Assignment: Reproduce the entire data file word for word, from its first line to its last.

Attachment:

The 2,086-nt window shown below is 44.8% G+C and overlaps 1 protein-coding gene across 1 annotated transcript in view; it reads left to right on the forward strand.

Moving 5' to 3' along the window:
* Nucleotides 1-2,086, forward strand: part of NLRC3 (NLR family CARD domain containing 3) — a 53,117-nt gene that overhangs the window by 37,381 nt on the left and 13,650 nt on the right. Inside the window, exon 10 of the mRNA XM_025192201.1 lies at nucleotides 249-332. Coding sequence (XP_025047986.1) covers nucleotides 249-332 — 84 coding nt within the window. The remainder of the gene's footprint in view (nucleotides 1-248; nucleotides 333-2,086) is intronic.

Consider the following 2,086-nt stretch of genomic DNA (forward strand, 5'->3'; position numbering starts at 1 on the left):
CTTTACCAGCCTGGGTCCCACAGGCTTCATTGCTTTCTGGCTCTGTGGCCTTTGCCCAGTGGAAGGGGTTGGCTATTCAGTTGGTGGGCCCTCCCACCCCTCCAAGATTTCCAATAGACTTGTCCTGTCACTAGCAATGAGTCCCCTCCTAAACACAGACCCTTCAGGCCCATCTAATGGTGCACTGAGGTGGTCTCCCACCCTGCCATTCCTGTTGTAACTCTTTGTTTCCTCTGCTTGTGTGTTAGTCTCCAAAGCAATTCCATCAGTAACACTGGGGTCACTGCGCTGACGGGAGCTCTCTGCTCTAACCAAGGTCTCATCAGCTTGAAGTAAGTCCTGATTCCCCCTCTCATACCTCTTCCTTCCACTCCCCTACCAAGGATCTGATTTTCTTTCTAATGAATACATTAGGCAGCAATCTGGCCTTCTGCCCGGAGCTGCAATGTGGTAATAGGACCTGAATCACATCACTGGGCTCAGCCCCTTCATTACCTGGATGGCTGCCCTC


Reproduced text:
The 2,086-nt window shown below is 44.8% G+C and overlaps 1 protein-coding gene across 1 annotated transcript in view; it reads left to right on the forward strand.

Moving 5' to 3' along the window:
* Nucleotides 1-2,086, forward strand: part of NLRC3 (NLR family CARD domain containing 3) — a 53,117-nt gene that overhangs the window by 37,381 nt on the left and 13,650 nt on the right. Inside the window, exon 10 of the mRNA XM_025192201.1 lies at nucleotides 249-332. Coding sequence (XP_025047986.1) covers nucleotides 249-332 — 84 coding nt within the window. The remainder of the gene's footprint in view (nucleotides 1-248; nucleotides 333-2,086) is intronic.

Consider the following 2,086-nt stretch of genomic DNA (forward strand, 5'->3'; position numbering starts at 1 on the left):
CTTTACCAGCCTGGGTCCCACAGGCTTCATTGCTTTCTGGCTCTGTGGCCTTTGCCCAGTGGAAGGGGTTGGCTATTCAGTTGGTGGGCCCTCCCACCCCTCCAAGATTTCCAATAGACTTGTCCTGTCACTAGCAATGAGTCCCCTCCTAAACACAGACCCTTCAGGCCCATCTAATGGTGCACTGAGGTGGTCTCCCACCCTGCCATTCCTGTTGTAACTCTTTGTTTCCTCTGCTTGTGTGTTAGTCTCCAAAGCAATTCCATCAGTAACACTGGGGTCACTGCGCTGACGGGAGCTCTCTGCTCTAACCAAGGTCTCATCAGCTTGAAGTAAGTCCTGATTCCCCCTCTCATACCTCTTCCTTCCACTCCCCTACCAAGGATCTGATTTTCTTTCTAATGAATACATTAGGCAGCAATCTGGCCTTCTGCCCGGAGCTGCAATGTGGTAATAGGACCTGAATCACATCACTGGGCTCAGCCCCTTCATTACCTGGATGGCTGCCCTC